Maybe it is asking too much from an irreligious head of state to expect him to acknowledge there is more to life than the humanistic aspirations he expressed. Perhaps he really does believe the Jews are just another nation, willing and able to make their fair contribution to the inexorable march of history. We, however, certainly cannot support that component of his address.

Rashi’s first commentary on the Torah (Bereishis 1:1) focuses on this very point. He states that the Torah began with the account of creation for one simple reason: “So that if the nations of the world were to say to Israel, ‘you are thieves, for you conquered the lands of the seven nations,’ [Israel) will say to them, ‘The whole earth belongs to God. He created it, and He gave it to the one that he found to be proper in His eyes.’ ”

We understand that we were given our precious land for a purpose. It is not simply to serve as a place of refuge for Jews fleeing persecution or even a homeland like all others. If that were the case, there would have been no need for us to conquer a land that was already occupied by other nations.

Instead, we were given the land of Israel because God intended for us to do something special with it, to develop it into a spiritual center from which to elevate all of humanity.

Hopefully, this more elevated view will soon be shared by all Israel, from the political leadership down, so that we can proudly and collectively embark on our true mission: to bring about the final redemption and with it the long-awaited fulfillment of Isaiah’s vision of a time when “nation shall not lift up sword against nation; neither shall they learn war anymore.”

And with that, we will finally be able to put the political farce that is the United Nations, as well as Ahmadinejad and his odious ilk, out of their collective misery.

About the Author: Rabbi Naphtali Hoff is an executive coach and president of Impactful Coaching and Consulting (ImpactfulCoaching.com). He can be reached at 212-470-6139 or at president@impactfulcoaching.com.


If you don't see your comment after publishing it, refresh the page.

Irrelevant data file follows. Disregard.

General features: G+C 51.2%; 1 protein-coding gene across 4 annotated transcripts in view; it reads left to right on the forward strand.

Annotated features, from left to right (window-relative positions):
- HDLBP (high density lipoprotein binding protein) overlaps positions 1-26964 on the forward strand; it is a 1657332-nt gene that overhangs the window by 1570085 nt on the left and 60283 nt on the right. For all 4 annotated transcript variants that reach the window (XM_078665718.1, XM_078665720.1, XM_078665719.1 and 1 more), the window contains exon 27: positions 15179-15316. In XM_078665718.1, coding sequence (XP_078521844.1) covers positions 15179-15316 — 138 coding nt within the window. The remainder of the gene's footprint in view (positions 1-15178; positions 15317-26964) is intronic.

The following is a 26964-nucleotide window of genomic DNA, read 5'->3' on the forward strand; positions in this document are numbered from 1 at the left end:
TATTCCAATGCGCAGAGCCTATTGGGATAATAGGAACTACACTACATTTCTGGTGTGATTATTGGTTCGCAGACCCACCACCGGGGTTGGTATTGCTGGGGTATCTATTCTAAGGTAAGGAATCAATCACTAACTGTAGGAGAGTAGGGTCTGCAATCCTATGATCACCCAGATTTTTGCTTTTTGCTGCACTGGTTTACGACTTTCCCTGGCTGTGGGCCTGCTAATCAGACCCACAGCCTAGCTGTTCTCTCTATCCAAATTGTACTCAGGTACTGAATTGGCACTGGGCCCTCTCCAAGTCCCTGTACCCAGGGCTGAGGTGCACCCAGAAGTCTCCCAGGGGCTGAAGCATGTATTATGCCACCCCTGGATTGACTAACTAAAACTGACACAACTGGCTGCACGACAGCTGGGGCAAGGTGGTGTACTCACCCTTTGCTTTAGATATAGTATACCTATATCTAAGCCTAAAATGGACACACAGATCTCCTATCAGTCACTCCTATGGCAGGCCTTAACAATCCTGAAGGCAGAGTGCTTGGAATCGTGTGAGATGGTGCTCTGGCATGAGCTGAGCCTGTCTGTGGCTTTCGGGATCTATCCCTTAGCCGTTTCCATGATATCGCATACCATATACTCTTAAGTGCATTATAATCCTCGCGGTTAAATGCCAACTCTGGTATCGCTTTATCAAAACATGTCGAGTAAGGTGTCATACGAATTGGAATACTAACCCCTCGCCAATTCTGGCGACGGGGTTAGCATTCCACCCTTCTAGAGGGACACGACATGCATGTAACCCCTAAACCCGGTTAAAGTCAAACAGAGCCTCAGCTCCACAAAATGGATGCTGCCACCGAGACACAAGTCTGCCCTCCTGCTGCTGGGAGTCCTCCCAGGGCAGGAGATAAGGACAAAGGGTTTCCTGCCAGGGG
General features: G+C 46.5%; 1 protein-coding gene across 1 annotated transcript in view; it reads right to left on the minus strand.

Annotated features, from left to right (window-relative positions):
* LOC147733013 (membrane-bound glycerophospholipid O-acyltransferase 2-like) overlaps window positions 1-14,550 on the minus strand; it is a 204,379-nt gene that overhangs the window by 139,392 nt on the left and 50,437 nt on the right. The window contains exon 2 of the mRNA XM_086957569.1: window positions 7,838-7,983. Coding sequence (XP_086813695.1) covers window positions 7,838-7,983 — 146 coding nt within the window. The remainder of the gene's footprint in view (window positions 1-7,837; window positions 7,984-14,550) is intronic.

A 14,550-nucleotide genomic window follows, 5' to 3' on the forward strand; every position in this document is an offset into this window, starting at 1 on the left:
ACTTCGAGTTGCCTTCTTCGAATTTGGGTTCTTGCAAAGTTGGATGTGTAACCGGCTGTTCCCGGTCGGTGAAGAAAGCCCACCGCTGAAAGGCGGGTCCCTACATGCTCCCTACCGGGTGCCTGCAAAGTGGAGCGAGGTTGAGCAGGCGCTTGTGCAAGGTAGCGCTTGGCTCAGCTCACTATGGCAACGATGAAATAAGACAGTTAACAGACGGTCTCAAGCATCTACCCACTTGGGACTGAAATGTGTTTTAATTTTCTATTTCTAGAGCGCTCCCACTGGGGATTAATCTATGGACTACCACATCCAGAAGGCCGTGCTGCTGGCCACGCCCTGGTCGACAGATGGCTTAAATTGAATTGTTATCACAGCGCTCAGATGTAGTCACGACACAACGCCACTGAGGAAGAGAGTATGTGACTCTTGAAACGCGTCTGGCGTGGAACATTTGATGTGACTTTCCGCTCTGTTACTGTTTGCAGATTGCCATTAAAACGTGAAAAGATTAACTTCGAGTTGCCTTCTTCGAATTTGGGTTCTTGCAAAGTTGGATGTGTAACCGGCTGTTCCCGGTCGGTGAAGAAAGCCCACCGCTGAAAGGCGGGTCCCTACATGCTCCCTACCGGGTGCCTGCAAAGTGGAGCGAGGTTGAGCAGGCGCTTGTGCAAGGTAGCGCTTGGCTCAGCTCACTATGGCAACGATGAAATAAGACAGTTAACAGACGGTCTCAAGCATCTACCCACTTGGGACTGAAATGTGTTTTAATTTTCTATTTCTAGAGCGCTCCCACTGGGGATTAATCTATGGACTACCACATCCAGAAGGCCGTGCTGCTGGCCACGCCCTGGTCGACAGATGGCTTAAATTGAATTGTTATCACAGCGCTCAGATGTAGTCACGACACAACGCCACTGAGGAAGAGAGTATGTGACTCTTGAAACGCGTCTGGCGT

Our comments section is intended for meaningful responses and debates in a civilized manner. We ask that you respect the fact that we are a religious Jewish website and avoid inappropriate language at all cost.

If you promote any foreign religions, gods or messiahs, lies about Israel, anti-Semitism, or advocate violence (except against terrorists), your permission to comment may be revoked.

No Responses to “Redefining Progress”

Comments are closed.

Current Top Story
Swiss Amb. to Iran Giulo Haas presents his credentials to Iranian Pres. Rouhani
‘US and Iranian Cartoon Doves’ Shown Defecating on Bibi by Swiss Amb to Iran
Latest Indepth Stories
Ben Cohen

Corbyn leading the Britain’s Labour Party polls, describes Hamas & Hizbullah as England’s “friends.”

PA Chairman Abbas proudly celebrating with released terrorists.

The convicted murderer was released from Israeli prison with more than two dozen other sociopaths

New Israel Fund

JCF is a donor/supporter of The New Israel Fund which supports BDS & wants IDF soldiers prosecuted

Moshe Feiglin

The ‘Peace Industry’ promotes its adherents; weak leaders, both military & political, is the result

The conundrum for US Labor Zionists: Lobbying for Iran deal while Israel’s Left lobby’s against it.

What does the Torah want from our small nation described as “they who struggle with God & with men”?

Mr. Nadler’s support for the deal is a naked political gift to a president who has defied logic in his quest to reinvent international affairs according to his ideological inclinations.

In practical terms, the proclamation surely makes a compelling argument:

BDS activists are not shy about discriminating against Israelis simply because they are Israelis –

A Federal Ct Judge ordered the PA to post JUST $10 million due to interfering letter from State Dept

Osakwe, like many other students at the CAMERA conference, described an extremely hostile campus environment when it comes to the issue of Israel.

Many people view a letter or manuscript by a chassidic rebbe or the Chofetz Chaim as intrinsically holy.

Key Iran Lobby figures had been major donors to both Biden and Kerry when they were in the Senate,

Abbas’ resignation has now sparked speculation about who will fill his place if and ‎when he leaves

More Articles from Rabbi Naphtali Hoff
Rabbi Naphtali Hoff

The Second Commonwealth ended due to causeless hatred, sinas chinam, the ultimate lack of respect in one another.

Rabbi Naphtali Hoff

Like the Avos, we are invested with the mission to inspire humanity to become nobler and greater

In addition to the palace’s tremendous size it was home to the “hanging gardens,” which were counted among the seven wonders of the ancient world.

The reaction is so strong that nine times out of ten, parents engage in some form of coping mechanism before arriving at a level of acceptance of a special-needs diagnosis.

We must create an atmosphere of complete intolerance for such conduct, while reminding our children that we can take pride in our unique and distinctive purpose without knocking others.

In which specific respects are we to attempt to “relive” yetzias Mitzrayim?

Until recent times, every powerful nation that has ever ruled the world has been fundamentally anti-Semitic.

The Holocaust was the latest attempt of Amalek to destroy the special bond that we enjoy with God.

Printed from: http://www.jewishpress.com/indepth/opinions/redefining-progress/2009/10/21/

Scan this QR code to visit this page online: